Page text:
Jason McCrimmon, pictured in 2008, grew up in Detroit and played pro hockey overseas. (Daniel Mears/Detroit News)
Detroit -- I worked at the Lindell AC for owners Jimmy and Johnny Butsicaris.
One day, they brought in some hockey sticks following a Minnesota North Stars workout and gave them to me.
I took them home to share with my friends, who all pitched in to build a hockey rink in my backyard.
Some of the other kids in the neighborhood found out — and made fun of us.
"Black kids don't play hockey," they used to say.
All these years later, Jason McCrimmon doesn't believe in that theory.
McCrimmon is a big proponent of inner-city hockey, having grown up in Detroit and played pro hockey overseas. And this weekend, he's showcasing the inaugural "Black Ice Invitational" at Jack Adams Arena and Clark Park on Detroit's southwest side.
Games begin at 5:50 p.m. Friday, 9 a.m. Saturday and 10 a.m. Sunday.
There are only four teams — from Columbus and Washington D.C., and two from Detroit — but McCrimmon is hoping to give the sport a boost in Detroit.
And he's made inroads. Black kids no longer look at him cross-eyed when he talks hockey. "I hope the (football) coaches are not mad at me," McCrimmon said. "(Some players we recruit) were mostly guys who played football and like to hit. Hockey is a sport where you get to hit."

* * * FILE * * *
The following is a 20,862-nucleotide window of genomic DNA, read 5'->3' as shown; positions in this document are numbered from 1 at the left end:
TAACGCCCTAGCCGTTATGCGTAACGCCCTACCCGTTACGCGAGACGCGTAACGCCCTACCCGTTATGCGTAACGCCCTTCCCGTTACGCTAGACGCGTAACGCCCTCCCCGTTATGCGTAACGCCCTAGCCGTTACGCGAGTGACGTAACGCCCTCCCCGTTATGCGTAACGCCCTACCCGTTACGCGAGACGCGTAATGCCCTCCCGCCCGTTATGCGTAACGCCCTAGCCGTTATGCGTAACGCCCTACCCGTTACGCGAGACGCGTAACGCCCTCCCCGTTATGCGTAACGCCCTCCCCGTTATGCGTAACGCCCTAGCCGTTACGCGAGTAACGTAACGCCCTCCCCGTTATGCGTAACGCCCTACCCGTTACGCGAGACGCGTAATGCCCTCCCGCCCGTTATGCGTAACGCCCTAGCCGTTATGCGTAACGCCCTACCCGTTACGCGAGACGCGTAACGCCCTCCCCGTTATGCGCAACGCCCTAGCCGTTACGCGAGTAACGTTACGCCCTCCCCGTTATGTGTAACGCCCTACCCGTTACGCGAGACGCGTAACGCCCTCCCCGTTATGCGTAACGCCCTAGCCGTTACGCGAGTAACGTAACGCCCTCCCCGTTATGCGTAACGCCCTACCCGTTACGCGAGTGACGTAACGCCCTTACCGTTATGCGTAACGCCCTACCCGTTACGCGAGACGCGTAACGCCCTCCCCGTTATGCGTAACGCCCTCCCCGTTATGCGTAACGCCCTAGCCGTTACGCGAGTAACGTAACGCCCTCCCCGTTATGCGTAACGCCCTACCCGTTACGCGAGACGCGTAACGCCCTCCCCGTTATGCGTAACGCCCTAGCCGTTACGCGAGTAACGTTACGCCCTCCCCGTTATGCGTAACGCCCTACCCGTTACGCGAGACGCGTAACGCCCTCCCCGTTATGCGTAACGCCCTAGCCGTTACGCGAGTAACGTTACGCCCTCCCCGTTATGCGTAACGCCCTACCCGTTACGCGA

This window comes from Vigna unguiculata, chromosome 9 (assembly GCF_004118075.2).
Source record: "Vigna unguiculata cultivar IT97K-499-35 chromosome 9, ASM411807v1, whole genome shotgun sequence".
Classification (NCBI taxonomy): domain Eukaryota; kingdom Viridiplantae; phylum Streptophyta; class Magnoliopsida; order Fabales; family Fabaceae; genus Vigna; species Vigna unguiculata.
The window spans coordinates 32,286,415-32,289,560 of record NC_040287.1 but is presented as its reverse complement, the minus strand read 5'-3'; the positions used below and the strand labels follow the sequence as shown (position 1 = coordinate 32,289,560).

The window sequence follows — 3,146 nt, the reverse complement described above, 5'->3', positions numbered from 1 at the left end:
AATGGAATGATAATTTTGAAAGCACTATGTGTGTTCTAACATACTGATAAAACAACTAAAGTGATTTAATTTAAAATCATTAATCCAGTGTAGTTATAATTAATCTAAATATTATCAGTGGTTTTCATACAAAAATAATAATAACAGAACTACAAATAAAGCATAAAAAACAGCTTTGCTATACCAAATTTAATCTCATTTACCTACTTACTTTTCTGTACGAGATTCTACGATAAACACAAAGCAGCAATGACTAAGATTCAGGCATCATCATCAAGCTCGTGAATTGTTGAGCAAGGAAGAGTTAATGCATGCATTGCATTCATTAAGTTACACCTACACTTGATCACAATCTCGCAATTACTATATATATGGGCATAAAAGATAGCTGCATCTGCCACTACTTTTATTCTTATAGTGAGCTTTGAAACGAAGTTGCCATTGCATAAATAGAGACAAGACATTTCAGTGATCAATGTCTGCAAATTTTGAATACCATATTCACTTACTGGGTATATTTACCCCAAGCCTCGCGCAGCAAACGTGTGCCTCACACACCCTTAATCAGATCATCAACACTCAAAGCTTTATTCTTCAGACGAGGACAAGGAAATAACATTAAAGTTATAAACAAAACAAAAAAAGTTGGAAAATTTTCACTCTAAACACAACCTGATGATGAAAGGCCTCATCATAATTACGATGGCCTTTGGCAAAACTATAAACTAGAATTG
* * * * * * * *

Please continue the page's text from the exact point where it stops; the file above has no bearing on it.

McCrimmon, 29, is a retired hockey player, having spent time in Finland and with the Flint Generals, among other organizations.
The first black player to captain a team in Finland, McCrimmon wants to make hockey a common word in the black community.
"It is more receptive now," said McCrimmon, who also works as a personal trainer, hockey instructor and heads the skate program for the Redford Parks and Recreation Department.
"A lot of the kids can see I am just like them. It is not like I am unaware about what we go through in the inner city."
Still, McCrimmon understands there still are hurdles to overcome.
"We want to build this," he said. "I wanted to give back to the kids and give them something different to do. … We are still a brand new group and we are hungry."
Giving it a shot
Birmingham Brother Rice is giving the Detroit Sports Commission's Prep Kickoff Classic another shot.
Last year, fights broke out and spilled onto the field during Rice's 25-18 loss to Cass Tech at Wayne State.
E-mails and letters were exchanged, and Brother Rice officials questioned the school's future involvement.
But after talks, the decision was made to return to play in the event, which is scheduled for Aug. 31 at Wayne State. Brother Rice plays Cleveland St. Ignatius at 1 p.m. before Warren De LaSalle takes on Toledo Central Catholic at 5 p.m.
The problem is this: It's not about Brother Rice or Cass Tech or any other school.
The people involved in the fights were not associated with either school.
This can't happen again.
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